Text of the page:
While in principle, snowshoeing is merely walking with wide and awkward aluminum or wood platforms attached to your feet, it completely changes the way you travel through an outdoor space.
When the world is covered in deep drifts of snow, the potential paths are unlimited. A snowshoe-er does not have to stick to a pre-existing path, or follow a logical route, but rather can forge on in any direction, through drifts of any size. Want to tackle that giant overblown drifted hill? Go ahead! Want to mogul through the bush, around trees and over small shrubs? There's nothing stopping you except the width of your snowshoes getting stuck between tree-trunks.
I've commented many times on how much I love Nose Hill Park for the sense of natural peace it brings. When, over Christmas, B and I had the time and energy to head out there, to our delight, there was several feet thick of snow lying on the ground--and uncommon event for Calgary. So in the afternoon sunshine we headed out, up over the hills and across the sections of open plain. Through the deciduous forests and the sections of deep brush.
We encountered coyote, porcupine, mice and deer, all thriving in this wilderness park in the middle of the city. The only animal that seemed concerned about our presence was the mouse--probably because we could have stepped on him without noticing. The others seemed not to care that we were sharing their habitat. Who are these crazy galumphing beings who make their own trails? Why are they taking the path of MOST resistance?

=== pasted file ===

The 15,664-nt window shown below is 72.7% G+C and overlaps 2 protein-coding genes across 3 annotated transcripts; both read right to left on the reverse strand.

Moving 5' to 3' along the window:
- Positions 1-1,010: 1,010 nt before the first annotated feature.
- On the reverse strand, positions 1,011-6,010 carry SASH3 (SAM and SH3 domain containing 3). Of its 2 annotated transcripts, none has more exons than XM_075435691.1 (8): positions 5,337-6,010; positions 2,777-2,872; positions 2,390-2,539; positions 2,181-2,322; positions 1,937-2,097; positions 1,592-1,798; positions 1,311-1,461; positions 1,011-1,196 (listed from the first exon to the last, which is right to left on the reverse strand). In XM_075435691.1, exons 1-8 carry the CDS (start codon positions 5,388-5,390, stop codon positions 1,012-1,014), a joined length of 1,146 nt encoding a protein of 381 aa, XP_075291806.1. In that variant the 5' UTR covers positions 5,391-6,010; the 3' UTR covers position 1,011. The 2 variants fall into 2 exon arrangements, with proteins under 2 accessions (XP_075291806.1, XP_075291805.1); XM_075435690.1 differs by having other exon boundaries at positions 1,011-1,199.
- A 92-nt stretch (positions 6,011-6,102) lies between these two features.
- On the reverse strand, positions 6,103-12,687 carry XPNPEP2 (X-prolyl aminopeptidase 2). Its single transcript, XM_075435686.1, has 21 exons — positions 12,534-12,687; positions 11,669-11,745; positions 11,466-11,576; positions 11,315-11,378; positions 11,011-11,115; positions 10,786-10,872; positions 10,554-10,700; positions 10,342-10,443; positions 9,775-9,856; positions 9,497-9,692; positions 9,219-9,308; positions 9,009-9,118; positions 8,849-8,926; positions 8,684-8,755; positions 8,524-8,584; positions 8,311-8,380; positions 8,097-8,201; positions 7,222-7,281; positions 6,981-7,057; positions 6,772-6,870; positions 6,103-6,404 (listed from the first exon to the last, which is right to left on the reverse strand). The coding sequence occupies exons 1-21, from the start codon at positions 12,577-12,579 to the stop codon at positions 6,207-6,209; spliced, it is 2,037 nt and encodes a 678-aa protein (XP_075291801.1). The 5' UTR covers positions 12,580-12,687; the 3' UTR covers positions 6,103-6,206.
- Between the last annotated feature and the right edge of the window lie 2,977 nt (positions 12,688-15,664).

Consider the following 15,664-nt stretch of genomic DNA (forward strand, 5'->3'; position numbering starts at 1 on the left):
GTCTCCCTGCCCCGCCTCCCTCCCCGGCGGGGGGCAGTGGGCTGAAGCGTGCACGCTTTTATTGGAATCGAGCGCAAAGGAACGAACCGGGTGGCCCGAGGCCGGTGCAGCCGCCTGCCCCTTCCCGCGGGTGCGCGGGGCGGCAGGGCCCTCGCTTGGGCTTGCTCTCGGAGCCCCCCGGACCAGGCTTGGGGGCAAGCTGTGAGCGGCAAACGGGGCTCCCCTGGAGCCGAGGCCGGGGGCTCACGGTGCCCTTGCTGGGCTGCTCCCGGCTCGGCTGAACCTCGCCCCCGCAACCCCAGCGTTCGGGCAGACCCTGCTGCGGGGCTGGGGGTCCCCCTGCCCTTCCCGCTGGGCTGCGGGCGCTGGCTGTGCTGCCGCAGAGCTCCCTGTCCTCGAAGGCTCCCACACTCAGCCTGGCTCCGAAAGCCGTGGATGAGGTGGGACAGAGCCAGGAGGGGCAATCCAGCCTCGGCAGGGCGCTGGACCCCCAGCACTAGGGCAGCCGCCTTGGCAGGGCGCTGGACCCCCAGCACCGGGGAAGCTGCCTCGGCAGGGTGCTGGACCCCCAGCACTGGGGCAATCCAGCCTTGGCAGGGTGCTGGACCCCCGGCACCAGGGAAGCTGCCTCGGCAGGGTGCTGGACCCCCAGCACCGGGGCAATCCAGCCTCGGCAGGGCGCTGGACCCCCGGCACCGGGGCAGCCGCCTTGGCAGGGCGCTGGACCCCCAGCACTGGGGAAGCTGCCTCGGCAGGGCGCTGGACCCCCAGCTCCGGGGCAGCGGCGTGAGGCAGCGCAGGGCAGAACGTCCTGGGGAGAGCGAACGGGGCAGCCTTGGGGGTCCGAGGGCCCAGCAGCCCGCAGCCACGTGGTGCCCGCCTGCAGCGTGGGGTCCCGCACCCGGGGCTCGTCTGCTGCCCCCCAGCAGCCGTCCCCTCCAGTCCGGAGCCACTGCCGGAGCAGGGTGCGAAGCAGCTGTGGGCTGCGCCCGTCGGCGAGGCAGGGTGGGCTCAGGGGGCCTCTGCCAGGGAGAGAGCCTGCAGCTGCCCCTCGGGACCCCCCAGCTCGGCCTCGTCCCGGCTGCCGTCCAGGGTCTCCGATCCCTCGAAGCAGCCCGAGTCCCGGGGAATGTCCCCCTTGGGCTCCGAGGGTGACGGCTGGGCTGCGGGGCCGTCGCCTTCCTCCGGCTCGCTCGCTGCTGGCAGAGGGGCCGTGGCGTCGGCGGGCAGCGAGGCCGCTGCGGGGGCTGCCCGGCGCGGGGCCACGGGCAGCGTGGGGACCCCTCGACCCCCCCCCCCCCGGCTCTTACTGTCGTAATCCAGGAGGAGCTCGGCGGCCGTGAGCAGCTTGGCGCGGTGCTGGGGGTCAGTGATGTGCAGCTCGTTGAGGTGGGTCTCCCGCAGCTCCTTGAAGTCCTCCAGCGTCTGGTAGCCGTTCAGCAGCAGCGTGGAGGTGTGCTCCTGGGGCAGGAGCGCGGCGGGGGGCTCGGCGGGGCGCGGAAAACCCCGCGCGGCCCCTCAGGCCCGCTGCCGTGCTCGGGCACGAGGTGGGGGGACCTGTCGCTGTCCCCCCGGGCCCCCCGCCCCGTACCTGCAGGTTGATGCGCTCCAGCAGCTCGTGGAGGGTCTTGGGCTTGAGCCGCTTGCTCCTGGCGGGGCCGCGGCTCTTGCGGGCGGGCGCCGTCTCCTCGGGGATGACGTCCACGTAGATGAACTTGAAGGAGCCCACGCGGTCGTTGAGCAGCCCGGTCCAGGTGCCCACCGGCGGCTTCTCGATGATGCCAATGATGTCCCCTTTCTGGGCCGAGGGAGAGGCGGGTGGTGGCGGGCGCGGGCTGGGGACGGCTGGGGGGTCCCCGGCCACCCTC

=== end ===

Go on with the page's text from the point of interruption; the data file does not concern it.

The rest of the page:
I can't say that snowshoeing is a quiet venture, wherein one can spend time philosophizing on the greater ideals of the world. It's hard work, and the heart pumps and blood rushes and breathing is heavy. But when you stop (to catch your breath) and survey the world from your solitary vantage point, with the late afternoon sun shining and very few other individuals braving the elements to join you, the world is truly beautiful.